They say necessity is the mother of invention. When we are most in need as humans, is when we tend to become most resilient, determined and innovative.
Right now, entire generations are facing what’s been dubbed the most significant housing affordability crisis in our nation’s history. Never before has so much personal capital been spent on the family home.
The housing price to income ratio has been rising since 1990 according to data from the Australian Bureau of Statistics. Where once house prices were 2.5 times the average annual household disposable income, it’s now between 4.5 and 5.5 in our capital cities.
So as you would hope from our (allegedly) evolving species, it’s not surprising that we’re seeing a number of groundbreaking initiatives emerging to skirt around the young person’s first home affordability barrier.
A new world of opportunities is presenting to combat those pesky financial considerations. If you find yourself struggling to get your foot in the proverbial (and literal) property door, maybe you could consider one of these creative solutions…
Humans are a peculiar bunch. Arguably the one thing that’s kept our species alive for thousands of years is our capacity to collaborate.
Most historical evidence suggests that until relatively recent times, we lived in tribes or communities. Knowing instinctively that our survival depended on the survival of others, we worked together.
Now though, in a world entrenched in capitalist ideals and driven by consumerism, it’s largely become a case of every man and woman for him or herself. We all want our own one of everything. And a place to call home is no exception.
But what happens when you can’t do it alone? Well, you can think about a co-ownership arrangement and reclaim your village within a different version of collaborative home ownership. This could involve co-investing with a sibling or friend for instance.
The key is finding one or more compatible partners, which can be trickier than it first seems. You need to ensure you have a similar risk profile and be able to determine how the partnership will function. Who will be making decisions? What will co-ownership look like?
What exit strategies will you have in place if someone needs or wants to sell his or her share and can everyone afford the commitment?
CommBank analysis shows that the number of home loan applications with two or more applicants is growing, up from 64 per cent in 2014 to 67 per cent this year.
No, I’m not suggesting if you simply trust in the process and visualise hard enough that you’ll manifest a home! What I’m talking about are property trusts, which give you an indirect route into real estate ownership.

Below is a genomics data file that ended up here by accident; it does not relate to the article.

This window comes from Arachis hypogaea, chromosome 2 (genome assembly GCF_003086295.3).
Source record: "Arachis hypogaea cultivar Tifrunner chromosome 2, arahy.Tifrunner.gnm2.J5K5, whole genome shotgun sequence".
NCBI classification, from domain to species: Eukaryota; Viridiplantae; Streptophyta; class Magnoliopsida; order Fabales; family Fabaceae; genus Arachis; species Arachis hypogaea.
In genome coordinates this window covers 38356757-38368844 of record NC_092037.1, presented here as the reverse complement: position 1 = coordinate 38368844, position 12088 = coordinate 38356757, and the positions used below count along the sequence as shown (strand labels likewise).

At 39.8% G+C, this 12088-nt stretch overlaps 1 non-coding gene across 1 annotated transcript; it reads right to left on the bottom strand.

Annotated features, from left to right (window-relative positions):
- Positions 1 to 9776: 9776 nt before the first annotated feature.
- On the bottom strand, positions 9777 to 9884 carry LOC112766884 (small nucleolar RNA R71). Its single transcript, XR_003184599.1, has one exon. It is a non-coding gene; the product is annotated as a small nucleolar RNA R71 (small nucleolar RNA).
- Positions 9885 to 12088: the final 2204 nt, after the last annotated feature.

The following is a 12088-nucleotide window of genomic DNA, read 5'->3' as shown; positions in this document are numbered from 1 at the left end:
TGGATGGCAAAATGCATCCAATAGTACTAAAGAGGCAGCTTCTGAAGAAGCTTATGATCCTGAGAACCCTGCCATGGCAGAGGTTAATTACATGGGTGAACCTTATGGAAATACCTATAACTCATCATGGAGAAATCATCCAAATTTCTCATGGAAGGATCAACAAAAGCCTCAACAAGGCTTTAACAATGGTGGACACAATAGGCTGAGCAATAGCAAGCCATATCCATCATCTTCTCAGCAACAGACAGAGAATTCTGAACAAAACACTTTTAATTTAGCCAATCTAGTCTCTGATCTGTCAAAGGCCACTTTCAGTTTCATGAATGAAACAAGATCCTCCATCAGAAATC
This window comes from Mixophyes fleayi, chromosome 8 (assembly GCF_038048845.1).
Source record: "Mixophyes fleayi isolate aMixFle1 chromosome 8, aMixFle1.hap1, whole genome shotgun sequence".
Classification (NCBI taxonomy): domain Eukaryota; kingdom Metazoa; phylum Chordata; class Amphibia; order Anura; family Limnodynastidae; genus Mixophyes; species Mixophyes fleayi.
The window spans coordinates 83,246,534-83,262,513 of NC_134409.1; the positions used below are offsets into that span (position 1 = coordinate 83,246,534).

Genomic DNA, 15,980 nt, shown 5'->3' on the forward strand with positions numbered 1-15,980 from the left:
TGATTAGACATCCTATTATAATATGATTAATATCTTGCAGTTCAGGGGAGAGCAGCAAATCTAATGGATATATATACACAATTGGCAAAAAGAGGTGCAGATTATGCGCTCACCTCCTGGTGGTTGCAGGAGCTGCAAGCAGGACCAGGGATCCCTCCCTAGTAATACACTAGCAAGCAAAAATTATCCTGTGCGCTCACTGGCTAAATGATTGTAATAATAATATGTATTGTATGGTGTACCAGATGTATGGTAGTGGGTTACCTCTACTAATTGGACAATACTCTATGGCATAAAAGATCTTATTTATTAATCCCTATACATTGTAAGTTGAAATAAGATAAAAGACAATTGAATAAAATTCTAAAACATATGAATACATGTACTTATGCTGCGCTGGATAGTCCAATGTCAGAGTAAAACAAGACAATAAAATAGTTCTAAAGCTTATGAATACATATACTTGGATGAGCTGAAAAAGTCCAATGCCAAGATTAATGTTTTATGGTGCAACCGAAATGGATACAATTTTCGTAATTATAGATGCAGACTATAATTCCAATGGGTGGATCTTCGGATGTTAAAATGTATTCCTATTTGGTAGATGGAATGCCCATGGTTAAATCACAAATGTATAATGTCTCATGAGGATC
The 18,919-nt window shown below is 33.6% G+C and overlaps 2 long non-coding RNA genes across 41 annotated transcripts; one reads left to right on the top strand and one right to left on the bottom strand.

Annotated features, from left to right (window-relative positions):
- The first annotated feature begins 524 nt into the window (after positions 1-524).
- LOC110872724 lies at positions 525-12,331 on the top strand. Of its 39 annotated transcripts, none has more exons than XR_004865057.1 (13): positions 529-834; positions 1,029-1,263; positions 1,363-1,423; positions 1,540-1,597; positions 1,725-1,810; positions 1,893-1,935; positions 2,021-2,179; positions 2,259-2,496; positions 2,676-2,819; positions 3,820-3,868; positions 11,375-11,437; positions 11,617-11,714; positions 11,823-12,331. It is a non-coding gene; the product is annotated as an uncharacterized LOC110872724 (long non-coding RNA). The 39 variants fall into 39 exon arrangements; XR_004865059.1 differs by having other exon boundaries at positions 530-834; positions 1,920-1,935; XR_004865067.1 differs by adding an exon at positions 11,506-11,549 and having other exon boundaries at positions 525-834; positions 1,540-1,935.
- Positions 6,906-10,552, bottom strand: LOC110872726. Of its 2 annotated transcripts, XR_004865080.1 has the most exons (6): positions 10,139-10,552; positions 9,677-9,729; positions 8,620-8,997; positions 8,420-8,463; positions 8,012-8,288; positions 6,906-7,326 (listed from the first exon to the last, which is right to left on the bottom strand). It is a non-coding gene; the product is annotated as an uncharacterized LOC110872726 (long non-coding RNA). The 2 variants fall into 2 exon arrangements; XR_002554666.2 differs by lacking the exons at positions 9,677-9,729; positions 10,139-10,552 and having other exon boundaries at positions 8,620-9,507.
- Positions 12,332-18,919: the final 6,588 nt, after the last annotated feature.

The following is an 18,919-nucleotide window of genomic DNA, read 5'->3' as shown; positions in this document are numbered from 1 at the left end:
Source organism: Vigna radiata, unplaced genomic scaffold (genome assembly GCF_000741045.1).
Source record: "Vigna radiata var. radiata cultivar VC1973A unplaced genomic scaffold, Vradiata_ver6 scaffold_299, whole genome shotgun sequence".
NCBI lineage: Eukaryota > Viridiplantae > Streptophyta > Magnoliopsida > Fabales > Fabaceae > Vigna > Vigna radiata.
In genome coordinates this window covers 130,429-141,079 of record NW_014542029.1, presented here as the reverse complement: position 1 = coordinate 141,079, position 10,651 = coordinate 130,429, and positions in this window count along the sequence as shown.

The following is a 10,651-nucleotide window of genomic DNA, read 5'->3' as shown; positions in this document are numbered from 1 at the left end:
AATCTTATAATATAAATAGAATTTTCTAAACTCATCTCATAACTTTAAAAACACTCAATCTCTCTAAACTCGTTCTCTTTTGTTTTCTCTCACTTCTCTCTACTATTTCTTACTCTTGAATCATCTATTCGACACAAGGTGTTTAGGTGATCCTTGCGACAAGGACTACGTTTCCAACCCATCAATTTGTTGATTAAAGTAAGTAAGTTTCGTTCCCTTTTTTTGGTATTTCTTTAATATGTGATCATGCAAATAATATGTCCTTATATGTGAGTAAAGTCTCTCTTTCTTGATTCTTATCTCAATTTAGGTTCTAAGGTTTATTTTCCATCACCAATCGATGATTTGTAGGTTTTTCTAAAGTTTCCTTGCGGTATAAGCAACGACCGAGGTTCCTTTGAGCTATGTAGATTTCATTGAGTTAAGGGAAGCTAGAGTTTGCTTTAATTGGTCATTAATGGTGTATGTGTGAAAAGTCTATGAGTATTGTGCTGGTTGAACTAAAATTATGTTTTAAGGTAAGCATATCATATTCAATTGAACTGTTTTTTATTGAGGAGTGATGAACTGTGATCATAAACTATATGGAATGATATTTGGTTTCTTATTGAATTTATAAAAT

Things like Australian Real Estate Investment Trusts are listed on the ASX, or you can look at an unlisted trust. Importantly, if you decide this might be an option you wish to explore, you need to know how the trust is managed and by whom.
New players are quickly coming onto the real estate scene with opportunities to invest in property for as little as $100. Fintech owned BRICKX, divides individual dwellings into 10,000 ‘bricks’, which are essentially units in a Trust.
Operating as a publicly listed retail managed investment scheme, BRICKX allows you to break into lucrative, out of reach markets for a fraction of the price…literally. The company recently gave punters the chance to become part owner in a Bondi Beach apartment for just $96.
Okay, so it’s probably not really nepotism when you’re breaking you’re offspring into the housing market rather than Hollywood, but parents are increasingly opting to give their sons and daughters a gentle shove out of the family nest, with financial assistance in the form of a full or partial housing deposit.
Others who may not have such generous amounts to gift might consider going guarantor and using their own property as additional security for their child to access a home loan.
If this is a road you decide to take, just remember to make everything official and everyone accountable to the arrangement. Contracts between parents and children certainly shouldn’t involve any grey areas.
Relatively new to the Australian homebuyer, staircasing allows for the gradual purchase of a property, where you buy an initial stake and then contribute more as finances allow.
Such a scheme has been run by the British government for some time, allowing homeowners to pay off as much as they can afford and increasing their home ownership interest as funds permit.
We wrote a comprehensive article on this developing trend a while back. It potentially means the best of both worlds, as you rent in your preferred location (that you couldn’t afford to buy in) and then invest in property elsewhere. In effect, becoming both landlord and tenant.
- Flips with friends
Okay, so maybe you wouldn’t call them ‘friends’ as such. But we’re hearing an increasing number of anecdotal stories around buyer’s agents assisting consortiums of property investors to pool their resources and acquire housing in need of cosmetic renovations to buy and then sell on project completion.
Generally these purchases involve entire blocks of worn out looking inner city apartments or units, giving investors even more ‘bang for buck’. The only downside is the possible lack of buyer (and pot of gold) at the end of this particular rainbow.
Tackling this type of venture with a proven buyer’s agent, who has built his or her own successful property portfolio from the ground up, can reduce your risk. As always though, you need to make sure you’ve done your due diligence before committing to anything.